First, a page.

Dr. Mattie Juliet Moss Clark remains one of the most influential and important figures in the history and progression of gospel music as well as in the history of the Church of God in Christ. Her legacy has created and helped to shape some of the most successful gospel artists including Vanessa Bell Armstrong, Donald Vails, Commissioned, Esther Smith, Keith Pringle, Rev. Rance Allen, the late Rev. James Moore and her own daughters, The Clark Sisters. She taught that one should never try to sing, preach, teach, or reach without prayer and that Christ must always be the center of attraction and the center of one’s life.

Born the seventh of nine children to Fred J. Moss and Mattie J. Walker in Selma, AL, she began playing the piano at age six. By 12, she became the musician for mother’s services at the Church of Christ and Prayer. After high school, she attended Selma University and received training in classical music and choral singing. In addition, she continued to travel with her mother and play at her mission services.

She moved to Detroit in 1947 to be with her sister Sybil Burke and became a member of Greater Love Tabernacle Church of God in Christ. There, under the leadership of Bishop W. Rimson, she was baptized in the Holy Ghost and subsequently became the Minister of Music. She served an historic tenure as Minister of Music for both Southwest Michigan Jurisdiction and Bailey Temple Church of God in Christ, under Bishop John Seth Bailey. Soon she was in demand to train choirs at churches throughout the brotherhood of COGIC. She married her first husband, Mr. Cullum and that union produced two children Leo and Jacqueline. Her next marriage was to Elder Elbert Clark and unto their union four daughters were born, Denise, Twinkie, Dorinda, and Karen.

In 1958, she recorded “Going to Heaven to Meet the King,” with the Southwest Michigan State Choir, becoming the first person to commit the sounds of a choir to record. She was also the first person to separate vocal parts into soprano, alto and tenor. She received three gold albums with the Southwest Michigan State Choir, and went on to write and arrange hundreds of songs and record over 50 albums.

She directed Cadillac Motor Company’s Christmas choir for eleven years and also conducted community wide mass choirs for the prestigious NAACP Freedom Fund Dinners. In 1979, she founded the Clark Conservatory of Music in Detroit, which established itself as one of the most prestigious schools of its kind in the country. In 1981, Trinity College in Pennsylvania conferred upon her one of their highest honors, the degree of Doctor of Humanity. After the death of Bishop Bailey in 1985, she continued as State Minister of Music for Southwest Michigan Jurisdiction #1, attending Greater Mitchell Church of God in Christ, under Bishop J.H. Sheard. She was also one of the editors and contributors to the hymnal published by the Church of God In Christ entitled “Yes, Lord.”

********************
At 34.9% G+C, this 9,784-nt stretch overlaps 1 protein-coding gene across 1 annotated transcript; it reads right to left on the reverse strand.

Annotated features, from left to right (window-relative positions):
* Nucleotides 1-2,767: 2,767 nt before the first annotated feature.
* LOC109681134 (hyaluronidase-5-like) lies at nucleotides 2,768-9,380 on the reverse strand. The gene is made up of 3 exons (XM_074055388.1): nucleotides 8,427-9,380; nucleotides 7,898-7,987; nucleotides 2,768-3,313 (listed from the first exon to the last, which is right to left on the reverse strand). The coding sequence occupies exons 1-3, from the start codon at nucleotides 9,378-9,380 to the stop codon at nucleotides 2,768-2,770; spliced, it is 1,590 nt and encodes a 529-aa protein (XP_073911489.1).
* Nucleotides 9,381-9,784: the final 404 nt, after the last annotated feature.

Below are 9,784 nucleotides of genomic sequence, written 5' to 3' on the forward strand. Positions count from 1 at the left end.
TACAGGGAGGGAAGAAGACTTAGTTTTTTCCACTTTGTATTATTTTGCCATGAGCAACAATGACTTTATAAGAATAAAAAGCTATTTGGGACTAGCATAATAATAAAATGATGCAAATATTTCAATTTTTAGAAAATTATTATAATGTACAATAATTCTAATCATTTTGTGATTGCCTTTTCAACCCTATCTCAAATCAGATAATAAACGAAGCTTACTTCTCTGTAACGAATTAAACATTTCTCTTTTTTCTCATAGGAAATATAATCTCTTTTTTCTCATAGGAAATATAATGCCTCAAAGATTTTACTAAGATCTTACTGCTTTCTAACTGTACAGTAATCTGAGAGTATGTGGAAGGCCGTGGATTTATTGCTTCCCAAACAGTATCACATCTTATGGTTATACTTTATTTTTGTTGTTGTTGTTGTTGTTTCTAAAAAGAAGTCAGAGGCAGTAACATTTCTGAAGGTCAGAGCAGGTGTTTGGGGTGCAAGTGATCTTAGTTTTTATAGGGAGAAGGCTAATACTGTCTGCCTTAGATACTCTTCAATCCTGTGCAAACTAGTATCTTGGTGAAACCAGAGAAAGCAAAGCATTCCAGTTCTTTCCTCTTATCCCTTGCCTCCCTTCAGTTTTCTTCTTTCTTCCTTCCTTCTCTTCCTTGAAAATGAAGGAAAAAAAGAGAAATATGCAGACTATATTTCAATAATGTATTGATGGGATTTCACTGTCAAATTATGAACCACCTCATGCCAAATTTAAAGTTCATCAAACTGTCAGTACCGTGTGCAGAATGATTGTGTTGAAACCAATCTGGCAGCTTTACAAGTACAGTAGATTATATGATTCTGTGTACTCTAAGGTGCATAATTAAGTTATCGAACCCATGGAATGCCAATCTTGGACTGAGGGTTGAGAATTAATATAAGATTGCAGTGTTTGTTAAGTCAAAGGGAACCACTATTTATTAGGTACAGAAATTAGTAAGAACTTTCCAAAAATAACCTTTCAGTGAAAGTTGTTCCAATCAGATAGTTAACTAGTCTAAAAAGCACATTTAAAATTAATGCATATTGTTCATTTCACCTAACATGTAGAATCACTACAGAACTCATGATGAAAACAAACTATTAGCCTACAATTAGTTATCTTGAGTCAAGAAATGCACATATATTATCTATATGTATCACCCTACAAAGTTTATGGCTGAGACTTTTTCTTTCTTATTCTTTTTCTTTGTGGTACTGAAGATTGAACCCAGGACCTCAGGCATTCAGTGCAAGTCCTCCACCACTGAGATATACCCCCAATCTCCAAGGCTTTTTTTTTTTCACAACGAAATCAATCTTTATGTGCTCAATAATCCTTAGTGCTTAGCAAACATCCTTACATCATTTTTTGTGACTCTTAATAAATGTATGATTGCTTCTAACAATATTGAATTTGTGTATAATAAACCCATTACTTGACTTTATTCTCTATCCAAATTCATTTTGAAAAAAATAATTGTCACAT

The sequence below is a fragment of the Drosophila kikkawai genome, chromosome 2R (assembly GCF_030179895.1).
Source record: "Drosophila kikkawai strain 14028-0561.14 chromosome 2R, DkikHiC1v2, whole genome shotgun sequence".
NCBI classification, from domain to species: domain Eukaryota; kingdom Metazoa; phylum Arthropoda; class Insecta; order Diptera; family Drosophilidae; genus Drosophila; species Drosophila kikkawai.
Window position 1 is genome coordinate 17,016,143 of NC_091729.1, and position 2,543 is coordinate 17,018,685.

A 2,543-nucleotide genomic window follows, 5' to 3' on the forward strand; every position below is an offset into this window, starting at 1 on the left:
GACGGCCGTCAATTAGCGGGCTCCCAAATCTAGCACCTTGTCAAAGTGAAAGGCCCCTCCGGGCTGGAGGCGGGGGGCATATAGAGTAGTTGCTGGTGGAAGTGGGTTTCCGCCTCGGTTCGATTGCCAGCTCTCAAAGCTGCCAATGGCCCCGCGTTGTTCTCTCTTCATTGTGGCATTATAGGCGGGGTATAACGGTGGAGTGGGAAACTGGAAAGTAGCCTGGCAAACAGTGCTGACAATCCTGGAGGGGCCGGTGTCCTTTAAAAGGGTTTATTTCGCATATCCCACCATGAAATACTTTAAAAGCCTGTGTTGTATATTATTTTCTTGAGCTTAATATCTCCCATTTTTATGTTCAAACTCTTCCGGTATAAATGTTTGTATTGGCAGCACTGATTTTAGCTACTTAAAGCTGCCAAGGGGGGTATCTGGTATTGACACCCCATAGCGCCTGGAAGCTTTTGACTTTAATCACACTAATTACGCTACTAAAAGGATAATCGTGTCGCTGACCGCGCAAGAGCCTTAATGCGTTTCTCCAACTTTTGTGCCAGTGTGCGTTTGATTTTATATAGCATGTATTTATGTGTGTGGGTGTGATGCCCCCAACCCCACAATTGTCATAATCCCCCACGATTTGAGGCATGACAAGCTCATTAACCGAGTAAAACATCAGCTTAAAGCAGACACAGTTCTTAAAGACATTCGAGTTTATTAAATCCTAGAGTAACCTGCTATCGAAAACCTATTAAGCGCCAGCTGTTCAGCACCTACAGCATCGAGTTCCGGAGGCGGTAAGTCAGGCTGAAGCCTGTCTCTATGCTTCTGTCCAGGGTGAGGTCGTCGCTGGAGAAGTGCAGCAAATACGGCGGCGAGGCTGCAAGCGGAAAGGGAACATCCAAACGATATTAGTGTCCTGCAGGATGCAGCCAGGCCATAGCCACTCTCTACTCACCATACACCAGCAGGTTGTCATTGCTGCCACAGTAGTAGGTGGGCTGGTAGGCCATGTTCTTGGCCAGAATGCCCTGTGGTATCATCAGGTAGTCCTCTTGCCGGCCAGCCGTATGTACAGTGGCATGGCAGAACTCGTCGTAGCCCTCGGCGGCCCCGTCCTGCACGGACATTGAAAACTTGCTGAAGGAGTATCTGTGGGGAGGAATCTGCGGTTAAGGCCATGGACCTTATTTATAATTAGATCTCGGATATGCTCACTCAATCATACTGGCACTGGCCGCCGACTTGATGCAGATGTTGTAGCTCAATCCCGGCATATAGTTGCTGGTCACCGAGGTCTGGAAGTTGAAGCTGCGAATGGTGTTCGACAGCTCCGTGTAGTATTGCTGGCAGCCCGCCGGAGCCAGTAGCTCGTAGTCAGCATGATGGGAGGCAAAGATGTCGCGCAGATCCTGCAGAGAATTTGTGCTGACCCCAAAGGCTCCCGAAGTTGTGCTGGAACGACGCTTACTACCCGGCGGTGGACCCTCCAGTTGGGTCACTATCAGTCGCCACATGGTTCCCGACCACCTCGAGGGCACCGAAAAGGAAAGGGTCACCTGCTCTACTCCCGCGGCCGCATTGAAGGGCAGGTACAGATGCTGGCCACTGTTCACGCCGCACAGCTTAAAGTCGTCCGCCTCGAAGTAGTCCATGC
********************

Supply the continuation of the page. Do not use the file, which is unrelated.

When the late Bishop J. O. Patterson appointed her the International President of The Music Department in 1968, she worked to instill within musicians and choirs a responsibility to Christ as well as capability for Christ. Throughout her efforts, young people especially received her and many were saved, and uplifted by her music and message.

She completely revolutionized the music departments. She gave definition to the rold of State Minister of Music, traveled year-round to every state in the country conducting workshop, rehearsals and musicals to prepare choirs for service on the National Church level and organized the structure of the National Music Convention of the Church of God in Christ. Dr. Clark introduced the workshop and seminar concept to the convention, and along with her staff, structured classes for the convention and created “A Song Is Born,” the program where new talent was introduced before thousands.

As her health declined, Dr. Clark never lost the fire and passion for her mission, and she learned to give all she had with whatever God gave her and believed He would do the rest. An accomplished musician, singer, arranger, composer, leader, director, teacher, and exemplary woman of God, Dr. Clark died on September 22, 1994. The legacy of Dr. Mattie Moss Clark is one that will stand as a testament to the anointing of God and his gifts, what she accomplished is matched by only a handful of anointed vessels, cementing her standing as the true “First Lady” of gospel music.

 

Dorinda Clark-Cole 2012
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